Wednesday, October 27, 2010

Why not a Stateless Society?

My post on a forum, in response:

Human nature is not chaotic. We are a very ordered species, having evolved as such by a process of organization perpetuated by the evolutionary advantage that it confers. We instinctively organize ourselves into family units and tribes. The complexity of the modern world has necessitated a larger government with more specialized functions than in the past.

Those who propose anarchy as a solution to the world's ills are offering either a thinly veiled return to agrarian society, or the very frightening prospect of submitting to corporate rule. It is an instinctive, although illogical proposal: Society 1 does not function properly, therefore its opposite system, Society -1 must be adopted instead. 

Saturday, October 9, 2010

Corporate Theft

What is theft? Very simply, it is taking something that is not yours from someone else. If you take a chocolate bar, and leave the store without paying, that is theft. A simple concept that has served humanity well. For the most part, there is a strong social stigma against theft: we perceive it as being wrong. (Yes, there is a great deal of ambiguity - a man who steals a loaf of bread from a wealthy merchant to feed his starving children is probably commuting a far less heinous crime than a man who steals money from a child beggar.) And yet today, we allow theft to occur constantly around us, 24 hours a day, 365 days a year, all around the world.

I shall be blunt: the world's natural resources do not belong to corporations. Corporate exploitation of natural resources is theft. It is not a business opportunity, nor a potential source of feedstock for the industry that we have grown to love oh-so-much. It is theft, plain and simple: taking what does not belong to you, as I'm sure any six-year old will be quite happy to tell you.

The world's natural resources do not belong to corporations: they belong to the inhabitants of this planet.

Friday, October 1, 2010

The Religion Switch

I have a smart friend, who is quite religious. I'm not quite sure how we ended up friends, but I will attempt to surmise the form that our religious convictions (and lack thereof) play in our relationship: he is a devout Christian, accepting the scripture as not just a form of morality, but morality itself. I, on the other hand, if labels must be applied, am a nihilistic militant atheist. Our conversations tend to be quite interesting as a result. He disowns organized religion, for the most part, but carries the evils of religion along with him: discrimination against homosexuals, is a 610k, and insists that adaptation does occur, but gradual change that can be demonstrated in an organism is not evolution(!).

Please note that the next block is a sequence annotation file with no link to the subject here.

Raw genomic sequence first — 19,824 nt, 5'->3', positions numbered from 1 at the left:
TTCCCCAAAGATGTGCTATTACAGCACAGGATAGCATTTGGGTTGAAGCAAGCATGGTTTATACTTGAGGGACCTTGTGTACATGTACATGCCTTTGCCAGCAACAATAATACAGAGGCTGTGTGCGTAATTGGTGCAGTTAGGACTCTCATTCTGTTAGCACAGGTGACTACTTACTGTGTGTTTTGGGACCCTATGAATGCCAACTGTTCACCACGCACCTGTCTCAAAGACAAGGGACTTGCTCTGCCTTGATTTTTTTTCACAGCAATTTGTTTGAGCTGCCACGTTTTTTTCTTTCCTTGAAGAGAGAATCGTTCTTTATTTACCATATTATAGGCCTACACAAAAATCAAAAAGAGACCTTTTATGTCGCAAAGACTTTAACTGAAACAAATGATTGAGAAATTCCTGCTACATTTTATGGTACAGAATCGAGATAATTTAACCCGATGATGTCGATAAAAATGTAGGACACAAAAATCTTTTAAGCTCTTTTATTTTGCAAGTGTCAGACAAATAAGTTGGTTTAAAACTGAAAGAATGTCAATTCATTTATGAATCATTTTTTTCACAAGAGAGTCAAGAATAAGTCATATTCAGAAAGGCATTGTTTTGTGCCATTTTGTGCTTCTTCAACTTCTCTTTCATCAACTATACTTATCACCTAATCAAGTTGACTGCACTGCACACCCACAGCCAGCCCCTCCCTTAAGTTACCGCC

Now, talking to him about religion and morality is quite odd; it's not the first time that I have observed this phenomenon, but in him it is particularly pronounced. An example of a fairly standard conversation between the two of us is as follows:

Me: Well, what about homosexuality, do you honestly think that it's a sin, or any such garbage?

Him: Yes, the bible says that a man shall not lie with another man.

Me: What about women? Can a woman lie with another women?

Him: No, you have to actually consider the meaning of it, not just the actual words.

Me: Yea, we seem to have to do that a lot, don't we? Well, why is homosexuality immoral?

Him: Well, the bible says that a man shall not lie with another man.

Me: Yes, I know, but why is it a sin?

Him: Because the bible says-

Me: Yes, I'm quite aware of what it says, but do you think it's a sin?

Him: Of course.

Me: Why?

Him: Because the bible says-

Me: I know, but why do you, independently of the bible, consider homosexuality to be a "sin".

Him: But the god is the source of all morality, and the bible is his word.

Me: How do we know that the bible is the word of god?

Him: Well, the bible was written over many years by many different people, and the message is all the same, and there is not a single contradiction in the whole thing.

Me: Yes, there are... well over a hundred, at my last count, and I'm sure that there are many that I've missed.

Him: If god isn't the source of morality, then what is?

I could go on, but I feel quite sure that you get the point. I'm sure that any skeptic of religious dogma has experienced this disconnect before: you're talking to a quite sane person, who seems to look at the world in a way that supports rational thought and scientific inquiry.... and then religion is brought up.

That's when the indoctrination and isolation from alternative points of view and an actual education kicks in. I personally call this "The Religion Switch", as I imagine it as a switch that flips whenever religion is mentioned, which temporarily disables the part of the brain responsible for any actual thought.